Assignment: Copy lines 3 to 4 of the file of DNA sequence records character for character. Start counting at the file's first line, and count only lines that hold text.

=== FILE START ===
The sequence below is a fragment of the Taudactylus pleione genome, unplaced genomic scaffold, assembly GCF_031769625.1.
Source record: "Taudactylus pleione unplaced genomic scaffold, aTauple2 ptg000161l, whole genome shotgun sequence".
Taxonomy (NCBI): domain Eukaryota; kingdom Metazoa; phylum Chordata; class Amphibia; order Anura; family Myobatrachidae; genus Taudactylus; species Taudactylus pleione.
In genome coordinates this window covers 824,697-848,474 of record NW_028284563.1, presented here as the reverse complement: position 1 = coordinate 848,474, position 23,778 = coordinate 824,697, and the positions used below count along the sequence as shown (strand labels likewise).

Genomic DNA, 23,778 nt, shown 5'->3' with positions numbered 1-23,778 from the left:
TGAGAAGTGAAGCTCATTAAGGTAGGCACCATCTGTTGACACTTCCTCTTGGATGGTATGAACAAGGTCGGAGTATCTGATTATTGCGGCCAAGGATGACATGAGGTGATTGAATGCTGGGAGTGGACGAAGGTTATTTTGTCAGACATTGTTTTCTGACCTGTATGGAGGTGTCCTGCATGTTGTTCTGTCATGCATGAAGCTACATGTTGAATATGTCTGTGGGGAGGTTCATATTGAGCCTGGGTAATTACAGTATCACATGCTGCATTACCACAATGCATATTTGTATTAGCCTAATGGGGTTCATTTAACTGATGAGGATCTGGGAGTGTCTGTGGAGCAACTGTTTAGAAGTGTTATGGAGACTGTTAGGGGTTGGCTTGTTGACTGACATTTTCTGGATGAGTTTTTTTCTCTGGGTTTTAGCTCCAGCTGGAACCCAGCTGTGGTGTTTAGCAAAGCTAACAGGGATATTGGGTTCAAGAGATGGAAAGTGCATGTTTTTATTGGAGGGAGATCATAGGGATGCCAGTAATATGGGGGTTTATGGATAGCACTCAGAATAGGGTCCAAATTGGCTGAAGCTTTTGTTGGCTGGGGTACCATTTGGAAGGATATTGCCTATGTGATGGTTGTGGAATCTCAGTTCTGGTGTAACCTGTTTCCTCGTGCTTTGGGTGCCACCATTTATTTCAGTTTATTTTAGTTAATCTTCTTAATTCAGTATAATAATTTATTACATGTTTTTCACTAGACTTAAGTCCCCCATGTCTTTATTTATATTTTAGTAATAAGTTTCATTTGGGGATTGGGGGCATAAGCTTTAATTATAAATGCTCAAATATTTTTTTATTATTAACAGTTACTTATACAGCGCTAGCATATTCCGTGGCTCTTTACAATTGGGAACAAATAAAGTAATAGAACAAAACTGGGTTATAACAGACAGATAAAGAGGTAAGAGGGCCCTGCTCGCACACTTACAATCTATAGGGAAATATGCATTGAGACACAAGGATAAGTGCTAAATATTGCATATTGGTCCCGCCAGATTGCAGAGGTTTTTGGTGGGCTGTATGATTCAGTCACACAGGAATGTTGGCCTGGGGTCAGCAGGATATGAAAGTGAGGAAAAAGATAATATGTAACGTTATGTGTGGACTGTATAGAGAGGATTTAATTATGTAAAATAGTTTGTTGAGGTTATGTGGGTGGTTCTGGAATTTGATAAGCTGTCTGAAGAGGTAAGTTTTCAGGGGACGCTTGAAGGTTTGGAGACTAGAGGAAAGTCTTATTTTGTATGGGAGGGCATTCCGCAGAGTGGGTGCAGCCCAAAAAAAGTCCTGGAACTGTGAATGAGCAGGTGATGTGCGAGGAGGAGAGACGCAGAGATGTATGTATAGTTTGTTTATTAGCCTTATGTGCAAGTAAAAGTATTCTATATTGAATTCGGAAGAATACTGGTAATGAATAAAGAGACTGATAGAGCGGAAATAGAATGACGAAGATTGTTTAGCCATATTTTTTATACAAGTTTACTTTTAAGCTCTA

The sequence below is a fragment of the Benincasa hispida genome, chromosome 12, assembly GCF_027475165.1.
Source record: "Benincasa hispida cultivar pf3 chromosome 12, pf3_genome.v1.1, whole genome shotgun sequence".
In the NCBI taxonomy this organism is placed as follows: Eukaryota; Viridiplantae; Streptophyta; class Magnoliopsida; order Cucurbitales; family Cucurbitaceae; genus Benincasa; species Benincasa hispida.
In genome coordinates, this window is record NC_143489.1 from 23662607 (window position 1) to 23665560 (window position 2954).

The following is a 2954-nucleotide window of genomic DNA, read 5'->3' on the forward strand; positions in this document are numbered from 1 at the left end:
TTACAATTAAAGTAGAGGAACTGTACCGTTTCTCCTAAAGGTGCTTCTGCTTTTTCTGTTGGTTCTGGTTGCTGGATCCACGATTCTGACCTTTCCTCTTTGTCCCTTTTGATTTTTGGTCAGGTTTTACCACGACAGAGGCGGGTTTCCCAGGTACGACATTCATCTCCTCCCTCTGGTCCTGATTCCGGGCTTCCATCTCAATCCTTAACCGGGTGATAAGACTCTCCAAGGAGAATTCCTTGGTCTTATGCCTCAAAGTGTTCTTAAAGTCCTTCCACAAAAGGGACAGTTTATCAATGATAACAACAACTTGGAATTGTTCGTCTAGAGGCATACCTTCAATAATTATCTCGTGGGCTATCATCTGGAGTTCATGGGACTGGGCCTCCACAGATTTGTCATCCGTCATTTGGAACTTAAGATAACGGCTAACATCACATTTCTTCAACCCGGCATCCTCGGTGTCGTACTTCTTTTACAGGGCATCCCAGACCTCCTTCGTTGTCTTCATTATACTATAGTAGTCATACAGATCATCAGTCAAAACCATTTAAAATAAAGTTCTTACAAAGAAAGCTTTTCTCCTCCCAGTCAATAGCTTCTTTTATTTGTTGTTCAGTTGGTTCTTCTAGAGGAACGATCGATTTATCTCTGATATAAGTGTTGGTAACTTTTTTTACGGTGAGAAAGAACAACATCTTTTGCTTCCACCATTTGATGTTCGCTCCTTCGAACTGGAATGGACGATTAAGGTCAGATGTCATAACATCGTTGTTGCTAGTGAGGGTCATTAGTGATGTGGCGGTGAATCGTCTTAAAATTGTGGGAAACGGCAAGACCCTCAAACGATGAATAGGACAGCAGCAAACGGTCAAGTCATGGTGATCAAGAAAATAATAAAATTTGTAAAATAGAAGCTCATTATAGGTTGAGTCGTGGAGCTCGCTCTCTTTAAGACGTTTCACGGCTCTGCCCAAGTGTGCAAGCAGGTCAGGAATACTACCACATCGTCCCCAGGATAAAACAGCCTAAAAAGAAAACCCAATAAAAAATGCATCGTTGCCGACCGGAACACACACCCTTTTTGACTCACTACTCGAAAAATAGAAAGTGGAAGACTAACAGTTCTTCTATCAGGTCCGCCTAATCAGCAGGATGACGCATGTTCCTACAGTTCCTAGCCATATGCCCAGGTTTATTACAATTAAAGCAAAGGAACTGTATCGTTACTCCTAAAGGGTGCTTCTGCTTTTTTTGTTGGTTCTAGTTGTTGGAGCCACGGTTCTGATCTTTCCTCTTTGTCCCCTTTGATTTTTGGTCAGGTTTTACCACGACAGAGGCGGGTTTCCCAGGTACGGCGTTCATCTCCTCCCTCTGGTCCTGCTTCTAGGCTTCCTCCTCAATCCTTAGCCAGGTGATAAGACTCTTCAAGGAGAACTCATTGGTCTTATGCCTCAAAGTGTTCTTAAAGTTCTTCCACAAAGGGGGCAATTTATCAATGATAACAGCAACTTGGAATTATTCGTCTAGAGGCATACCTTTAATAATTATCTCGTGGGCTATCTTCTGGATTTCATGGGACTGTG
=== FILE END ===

Taxonomy (NCBI): domain Eukaryota; kingdom Metazoa; phylum Chordata; class Amphibia; order Anura; family Myobatrachidae; genus Taudactylus; species Taudactylus pleione.
In genome coordinates this window covers 824,697-848,474 of record NW_028284563.1, presented here as the reverse complement: position 1 = coordinate 848,474, position 23,778 = coordinate 824,697, and the positions used below count along the sequence as shown (strand labels likewise).